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Thursday, August 9, 2012

Hypocrite Harper's False Claims (Lies)

The following is a re-post  of an open letter on Facebook by Dianne Varga.
She makes some really good points. Emperor Harper Hypocritus has no clothes and I for one am sick of looking at the corruption dangling from him. He loves taking credit for things he isn't responsible for, like the provincial efforts that reduced greenhouse gases while he is busy trying to raise them. Like his tough on crime stance reducing crime stats, which have been dropping for years, except among his cronies. Like the health of our economy, which is due to good regulations and resources that were in place long before little Stevie came along, and which he would remove and sell off to the lowest bidder. He has done nothing but put Canada backward ten years. Next he'll say that the sunrises because he deregulated it.

What a load of total BS.

Submitted for publication: "Take this message to Ottawa"

Although MP Ron Cannan finally acknowledges that criticism is to be expected of his government’s responses to unemployment, he continues to spin the facts (“Labouring to resolve job problem,” August 6).

For example, he reports Canada has recovered more than 765,000 net new jobs since the recession, and the record is particularly good in
relation to youth unemployment.

Agreed, 765,000 is a lot of jobs, but economist Jim Stanford says when population growth is factored in, “less than one-fifth of the damage done by the recession has been repaired.” The employment rate remains lower than it was before the recession, and the youth employment rate this June was the lowest since 1977.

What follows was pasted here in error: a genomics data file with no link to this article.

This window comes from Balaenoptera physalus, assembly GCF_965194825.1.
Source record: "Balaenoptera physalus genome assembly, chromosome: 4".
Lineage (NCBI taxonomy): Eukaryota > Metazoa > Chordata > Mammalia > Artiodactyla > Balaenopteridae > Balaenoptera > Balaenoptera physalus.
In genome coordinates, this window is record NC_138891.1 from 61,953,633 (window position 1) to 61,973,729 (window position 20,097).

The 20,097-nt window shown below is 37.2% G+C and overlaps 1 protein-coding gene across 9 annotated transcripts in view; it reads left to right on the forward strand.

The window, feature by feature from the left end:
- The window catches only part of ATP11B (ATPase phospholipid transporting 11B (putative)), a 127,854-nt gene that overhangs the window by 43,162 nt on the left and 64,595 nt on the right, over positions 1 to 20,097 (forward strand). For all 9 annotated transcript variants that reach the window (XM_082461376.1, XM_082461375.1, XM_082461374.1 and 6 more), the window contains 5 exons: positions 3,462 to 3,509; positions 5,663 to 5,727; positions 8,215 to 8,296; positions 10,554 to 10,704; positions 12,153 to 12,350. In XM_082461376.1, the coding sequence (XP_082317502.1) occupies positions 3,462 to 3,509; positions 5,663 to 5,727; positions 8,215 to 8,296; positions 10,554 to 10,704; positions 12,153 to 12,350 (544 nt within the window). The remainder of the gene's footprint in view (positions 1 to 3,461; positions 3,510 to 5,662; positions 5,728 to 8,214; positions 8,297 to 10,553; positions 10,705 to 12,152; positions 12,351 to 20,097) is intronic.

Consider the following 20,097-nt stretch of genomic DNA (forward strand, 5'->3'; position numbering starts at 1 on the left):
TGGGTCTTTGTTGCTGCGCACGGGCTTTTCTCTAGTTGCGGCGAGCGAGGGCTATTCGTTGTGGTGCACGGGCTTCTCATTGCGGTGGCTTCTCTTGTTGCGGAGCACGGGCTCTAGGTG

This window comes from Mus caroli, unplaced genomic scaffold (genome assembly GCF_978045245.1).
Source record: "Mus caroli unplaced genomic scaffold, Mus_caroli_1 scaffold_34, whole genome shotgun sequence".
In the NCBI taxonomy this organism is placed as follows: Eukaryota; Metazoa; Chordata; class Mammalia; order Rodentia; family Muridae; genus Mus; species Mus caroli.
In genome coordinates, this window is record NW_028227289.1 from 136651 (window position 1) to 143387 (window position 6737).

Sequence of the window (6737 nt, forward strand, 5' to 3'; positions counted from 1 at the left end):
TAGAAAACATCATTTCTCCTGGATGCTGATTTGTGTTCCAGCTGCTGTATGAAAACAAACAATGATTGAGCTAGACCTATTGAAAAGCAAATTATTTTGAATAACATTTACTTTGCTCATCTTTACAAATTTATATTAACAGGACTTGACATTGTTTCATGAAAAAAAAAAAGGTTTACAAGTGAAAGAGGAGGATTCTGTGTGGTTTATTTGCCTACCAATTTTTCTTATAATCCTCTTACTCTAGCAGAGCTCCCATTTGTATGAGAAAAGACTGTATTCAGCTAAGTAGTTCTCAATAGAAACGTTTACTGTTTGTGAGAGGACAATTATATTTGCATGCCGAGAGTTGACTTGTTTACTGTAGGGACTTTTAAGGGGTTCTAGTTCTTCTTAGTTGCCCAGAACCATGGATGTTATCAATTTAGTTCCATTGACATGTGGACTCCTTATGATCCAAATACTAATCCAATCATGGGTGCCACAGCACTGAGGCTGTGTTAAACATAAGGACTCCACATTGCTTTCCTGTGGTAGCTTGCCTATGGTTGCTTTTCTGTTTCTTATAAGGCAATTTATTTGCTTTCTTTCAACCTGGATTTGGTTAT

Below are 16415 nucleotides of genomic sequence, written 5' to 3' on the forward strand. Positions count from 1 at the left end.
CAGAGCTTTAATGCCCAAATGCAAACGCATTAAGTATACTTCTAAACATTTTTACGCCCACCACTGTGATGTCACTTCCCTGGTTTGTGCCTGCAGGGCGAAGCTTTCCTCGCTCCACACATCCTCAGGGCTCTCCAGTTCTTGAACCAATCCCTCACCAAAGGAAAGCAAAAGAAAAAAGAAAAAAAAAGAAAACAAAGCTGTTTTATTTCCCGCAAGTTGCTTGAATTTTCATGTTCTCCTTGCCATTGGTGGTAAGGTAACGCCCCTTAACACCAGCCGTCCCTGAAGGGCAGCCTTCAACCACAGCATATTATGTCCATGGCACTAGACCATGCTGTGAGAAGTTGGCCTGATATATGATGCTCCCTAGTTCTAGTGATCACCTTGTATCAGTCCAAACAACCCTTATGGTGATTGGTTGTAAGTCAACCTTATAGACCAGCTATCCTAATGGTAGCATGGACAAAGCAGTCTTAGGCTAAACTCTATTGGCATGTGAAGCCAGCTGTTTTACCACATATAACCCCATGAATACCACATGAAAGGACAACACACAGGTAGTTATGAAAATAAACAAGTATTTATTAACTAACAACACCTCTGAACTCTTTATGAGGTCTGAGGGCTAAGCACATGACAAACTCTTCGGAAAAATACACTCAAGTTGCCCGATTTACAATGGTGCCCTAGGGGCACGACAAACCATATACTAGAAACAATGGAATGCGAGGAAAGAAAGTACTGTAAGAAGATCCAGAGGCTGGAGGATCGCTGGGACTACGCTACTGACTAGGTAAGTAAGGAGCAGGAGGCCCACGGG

Cannan also notes the sunny view of CIBC economists: “the good news is that the Canadian economy created 155,000 new jobs in the first six months of 2012. The even better news is that these jobs were of high quality.”

He leaves out the part where those economists warn that expected job losses in exports, construction and the public sector add up to a “sure-fire recipe” for reduced job quality.

Cannan also reports the average weekly wage in May 2012 was $894.61, up 2.5 per cent over the rate one year ago.

That hasn’t even kept up with inflation.

The fact is, the jobs market has been stalled since April; the unemployment rate fell by 0.1 per cent in June only because 16,800 dropped out of the labour force; there are six to ten unemployed workers for every job vacancy, depending on which province you’re in; the unemployment rate for aboriginal Canadians was 12.9 per cent last year; the unemployment rate was 15.4 per cent in Vernon before seasonal hiring kicked in; and so many people are hungry in Kelowna, the food bank had to truck in 25,000 pounds of food from Alberta in June.

Ron Cannan fiddles while Rome burns. He fiddles when he says the government has responded to unskilled labour shortages, particularly in the accommodation and agriculture sectors, by making “improvements” to the EI program.